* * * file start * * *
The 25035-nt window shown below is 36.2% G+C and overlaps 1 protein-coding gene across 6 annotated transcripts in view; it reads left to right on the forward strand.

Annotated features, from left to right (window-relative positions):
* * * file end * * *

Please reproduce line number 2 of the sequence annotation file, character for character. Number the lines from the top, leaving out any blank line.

Annotated features, from left to right (window-relative positions):